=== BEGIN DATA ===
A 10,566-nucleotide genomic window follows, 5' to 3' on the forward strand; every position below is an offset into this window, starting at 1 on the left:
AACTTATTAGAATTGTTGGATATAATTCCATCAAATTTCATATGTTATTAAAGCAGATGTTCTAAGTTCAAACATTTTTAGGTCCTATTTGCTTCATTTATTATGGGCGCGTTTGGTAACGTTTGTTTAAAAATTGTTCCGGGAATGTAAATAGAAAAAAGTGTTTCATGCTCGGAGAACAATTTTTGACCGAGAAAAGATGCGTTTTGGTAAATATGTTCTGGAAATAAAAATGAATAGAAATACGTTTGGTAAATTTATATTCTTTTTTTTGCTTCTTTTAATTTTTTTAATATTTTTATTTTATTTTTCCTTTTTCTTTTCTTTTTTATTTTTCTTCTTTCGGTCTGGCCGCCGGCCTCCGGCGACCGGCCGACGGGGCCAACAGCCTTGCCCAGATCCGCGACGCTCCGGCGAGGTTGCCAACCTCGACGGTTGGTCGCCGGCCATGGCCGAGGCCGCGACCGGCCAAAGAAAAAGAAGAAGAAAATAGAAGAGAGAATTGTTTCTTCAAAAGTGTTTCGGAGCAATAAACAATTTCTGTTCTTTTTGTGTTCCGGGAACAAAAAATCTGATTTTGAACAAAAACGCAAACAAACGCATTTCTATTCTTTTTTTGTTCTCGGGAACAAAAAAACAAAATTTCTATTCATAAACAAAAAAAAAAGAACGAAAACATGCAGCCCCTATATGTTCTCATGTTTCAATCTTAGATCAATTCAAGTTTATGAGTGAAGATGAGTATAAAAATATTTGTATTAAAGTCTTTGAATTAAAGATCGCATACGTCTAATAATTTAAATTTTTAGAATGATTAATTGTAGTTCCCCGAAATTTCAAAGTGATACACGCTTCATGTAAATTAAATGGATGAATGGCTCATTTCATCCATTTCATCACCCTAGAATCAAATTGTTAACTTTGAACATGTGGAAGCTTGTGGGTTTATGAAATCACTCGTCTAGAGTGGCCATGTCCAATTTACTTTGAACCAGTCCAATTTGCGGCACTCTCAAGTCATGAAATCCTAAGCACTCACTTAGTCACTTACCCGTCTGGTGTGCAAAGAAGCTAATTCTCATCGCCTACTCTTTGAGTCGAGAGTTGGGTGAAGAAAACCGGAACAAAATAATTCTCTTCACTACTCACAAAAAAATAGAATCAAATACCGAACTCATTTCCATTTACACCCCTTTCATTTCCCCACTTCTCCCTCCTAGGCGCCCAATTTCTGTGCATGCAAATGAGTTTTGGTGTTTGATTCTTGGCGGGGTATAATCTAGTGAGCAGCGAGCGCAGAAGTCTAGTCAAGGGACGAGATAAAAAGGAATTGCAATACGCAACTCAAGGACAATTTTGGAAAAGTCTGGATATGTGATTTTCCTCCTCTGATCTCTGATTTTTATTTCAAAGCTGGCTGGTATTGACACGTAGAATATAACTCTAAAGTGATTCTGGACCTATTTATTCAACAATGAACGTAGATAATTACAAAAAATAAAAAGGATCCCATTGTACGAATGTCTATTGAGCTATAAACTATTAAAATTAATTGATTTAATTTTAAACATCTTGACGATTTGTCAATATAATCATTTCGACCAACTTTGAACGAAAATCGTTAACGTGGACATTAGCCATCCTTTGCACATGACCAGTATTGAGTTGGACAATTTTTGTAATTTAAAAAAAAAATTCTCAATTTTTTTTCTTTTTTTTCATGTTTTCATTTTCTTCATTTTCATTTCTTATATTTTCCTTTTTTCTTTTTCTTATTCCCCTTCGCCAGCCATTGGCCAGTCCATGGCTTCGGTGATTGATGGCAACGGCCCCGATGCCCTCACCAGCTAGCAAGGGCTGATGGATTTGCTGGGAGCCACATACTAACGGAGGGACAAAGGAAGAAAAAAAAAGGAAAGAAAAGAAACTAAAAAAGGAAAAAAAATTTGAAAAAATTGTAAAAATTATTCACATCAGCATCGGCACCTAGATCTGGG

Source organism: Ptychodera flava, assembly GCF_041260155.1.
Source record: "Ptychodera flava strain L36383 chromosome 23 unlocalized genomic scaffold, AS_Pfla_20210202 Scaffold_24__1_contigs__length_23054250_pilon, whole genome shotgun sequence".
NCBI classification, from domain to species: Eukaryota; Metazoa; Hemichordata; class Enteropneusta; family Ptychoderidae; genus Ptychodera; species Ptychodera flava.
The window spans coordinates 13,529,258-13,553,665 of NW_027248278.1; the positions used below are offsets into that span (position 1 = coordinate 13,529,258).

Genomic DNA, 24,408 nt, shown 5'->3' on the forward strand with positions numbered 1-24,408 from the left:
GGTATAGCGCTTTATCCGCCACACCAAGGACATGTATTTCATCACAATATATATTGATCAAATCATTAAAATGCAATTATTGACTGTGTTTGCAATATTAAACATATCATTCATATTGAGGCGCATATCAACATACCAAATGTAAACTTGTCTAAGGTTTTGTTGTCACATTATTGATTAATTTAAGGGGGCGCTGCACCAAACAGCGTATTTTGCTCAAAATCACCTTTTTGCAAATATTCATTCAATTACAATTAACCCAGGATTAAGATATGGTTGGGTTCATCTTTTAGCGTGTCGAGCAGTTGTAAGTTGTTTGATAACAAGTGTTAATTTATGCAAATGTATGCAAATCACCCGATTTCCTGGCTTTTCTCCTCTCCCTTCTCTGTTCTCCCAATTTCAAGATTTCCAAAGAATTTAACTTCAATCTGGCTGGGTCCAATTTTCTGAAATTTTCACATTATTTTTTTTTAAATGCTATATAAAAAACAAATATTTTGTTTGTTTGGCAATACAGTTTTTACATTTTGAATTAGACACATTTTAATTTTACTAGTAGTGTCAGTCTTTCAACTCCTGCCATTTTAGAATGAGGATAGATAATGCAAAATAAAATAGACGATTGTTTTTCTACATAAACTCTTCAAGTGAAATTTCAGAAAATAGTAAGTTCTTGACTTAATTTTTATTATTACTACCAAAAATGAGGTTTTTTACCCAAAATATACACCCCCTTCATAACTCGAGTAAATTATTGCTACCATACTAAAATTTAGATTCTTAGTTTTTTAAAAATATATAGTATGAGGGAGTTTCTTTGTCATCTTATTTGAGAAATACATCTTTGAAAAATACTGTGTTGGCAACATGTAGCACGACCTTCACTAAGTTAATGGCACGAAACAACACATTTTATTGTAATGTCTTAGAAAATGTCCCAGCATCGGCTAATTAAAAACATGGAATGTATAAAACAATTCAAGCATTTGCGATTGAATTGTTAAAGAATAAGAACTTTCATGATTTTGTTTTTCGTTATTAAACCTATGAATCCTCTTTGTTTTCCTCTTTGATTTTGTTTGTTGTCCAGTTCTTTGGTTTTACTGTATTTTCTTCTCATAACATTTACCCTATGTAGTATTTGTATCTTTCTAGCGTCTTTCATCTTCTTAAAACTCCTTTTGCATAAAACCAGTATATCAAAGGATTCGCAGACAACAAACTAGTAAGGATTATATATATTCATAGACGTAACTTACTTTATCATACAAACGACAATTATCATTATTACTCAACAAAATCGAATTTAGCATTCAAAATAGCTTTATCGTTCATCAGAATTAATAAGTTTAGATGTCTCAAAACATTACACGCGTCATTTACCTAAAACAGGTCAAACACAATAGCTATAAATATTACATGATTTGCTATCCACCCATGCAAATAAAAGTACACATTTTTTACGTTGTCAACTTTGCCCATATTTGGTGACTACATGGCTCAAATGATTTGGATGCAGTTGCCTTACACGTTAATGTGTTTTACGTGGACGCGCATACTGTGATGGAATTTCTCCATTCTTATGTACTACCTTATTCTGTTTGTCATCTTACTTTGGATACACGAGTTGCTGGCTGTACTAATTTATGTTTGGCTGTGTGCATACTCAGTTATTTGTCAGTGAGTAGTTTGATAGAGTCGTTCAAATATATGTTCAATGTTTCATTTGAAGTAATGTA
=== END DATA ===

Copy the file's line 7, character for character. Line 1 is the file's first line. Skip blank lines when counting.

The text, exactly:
Genomic DNA, 24,408 nt, shown 5'->3' on the forward strand with positions numbered 1-24,408 from the left: